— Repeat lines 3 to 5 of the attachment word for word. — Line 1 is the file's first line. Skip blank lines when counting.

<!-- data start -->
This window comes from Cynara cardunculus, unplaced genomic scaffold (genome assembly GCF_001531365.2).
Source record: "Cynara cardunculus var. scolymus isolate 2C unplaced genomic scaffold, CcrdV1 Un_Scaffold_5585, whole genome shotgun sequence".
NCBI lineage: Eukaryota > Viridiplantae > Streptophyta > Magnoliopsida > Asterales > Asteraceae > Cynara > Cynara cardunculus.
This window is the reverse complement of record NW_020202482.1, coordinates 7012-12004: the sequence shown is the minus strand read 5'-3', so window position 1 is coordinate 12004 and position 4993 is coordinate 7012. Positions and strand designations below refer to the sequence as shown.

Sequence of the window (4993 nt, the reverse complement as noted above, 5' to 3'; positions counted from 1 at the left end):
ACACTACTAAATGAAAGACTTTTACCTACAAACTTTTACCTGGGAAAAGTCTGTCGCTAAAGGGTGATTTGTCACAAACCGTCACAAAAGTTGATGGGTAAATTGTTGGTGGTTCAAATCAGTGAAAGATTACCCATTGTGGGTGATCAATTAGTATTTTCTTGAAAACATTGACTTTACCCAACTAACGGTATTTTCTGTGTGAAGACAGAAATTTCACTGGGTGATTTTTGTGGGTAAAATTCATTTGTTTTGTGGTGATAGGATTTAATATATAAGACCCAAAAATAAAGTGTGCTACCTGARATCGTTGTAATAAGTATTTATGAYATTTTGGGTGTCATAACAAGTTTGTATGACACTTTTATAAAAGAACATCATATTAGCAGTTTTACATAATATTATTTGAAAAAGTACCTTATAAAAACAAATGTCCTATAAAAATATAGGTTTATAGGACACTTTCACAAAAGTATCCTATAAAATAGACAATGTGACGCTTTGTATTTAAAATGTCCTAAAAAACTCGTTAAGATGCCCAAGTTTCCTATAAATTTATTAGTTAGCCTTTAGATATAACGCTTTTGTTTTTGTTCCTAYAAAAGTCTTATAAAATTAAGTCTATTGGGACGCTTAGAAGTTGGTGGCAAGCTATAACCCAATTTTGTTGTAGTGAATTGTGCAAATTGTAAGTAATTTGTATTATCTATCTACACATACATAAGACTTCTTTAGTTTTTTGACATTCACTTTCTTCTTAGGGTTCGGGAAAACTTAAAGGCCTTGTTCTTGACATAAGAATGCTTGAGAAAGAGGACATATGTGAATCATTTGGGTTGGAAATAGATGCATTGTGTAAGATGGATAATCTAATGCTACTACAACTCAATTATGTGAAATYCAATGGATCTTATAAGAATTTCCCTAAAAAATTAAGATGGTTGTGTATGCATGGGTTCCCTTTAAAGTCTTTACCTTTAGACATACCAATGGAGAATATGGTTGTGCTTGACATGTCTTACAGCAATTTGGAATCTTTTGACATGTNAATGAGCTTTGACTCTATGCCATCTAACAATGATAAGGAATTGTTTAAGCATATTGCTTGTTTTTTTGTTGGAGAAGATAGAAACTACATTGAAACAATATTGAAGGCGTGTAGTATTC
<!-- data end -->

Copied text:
NCBI lineage: Eukaryota > Viridiplantae > Streptophyta > Magnoliopsida > Asterales > Asteraceae > Cynara > Cynara cardunculus.
This window is the reverse complement of record NW_020202482.1, coordinates 7012-12004: the sequence shown is the minus strand read 5'-3', so window position 1 is coordinate 12004 and position 4993 is coordinate 7012. Positions and strand designations below refer to the sequence as shown.

Sequence of the window (4993 nt, the reverse complement as noted above, 5' to 3'; positions counted from 1 at the left end):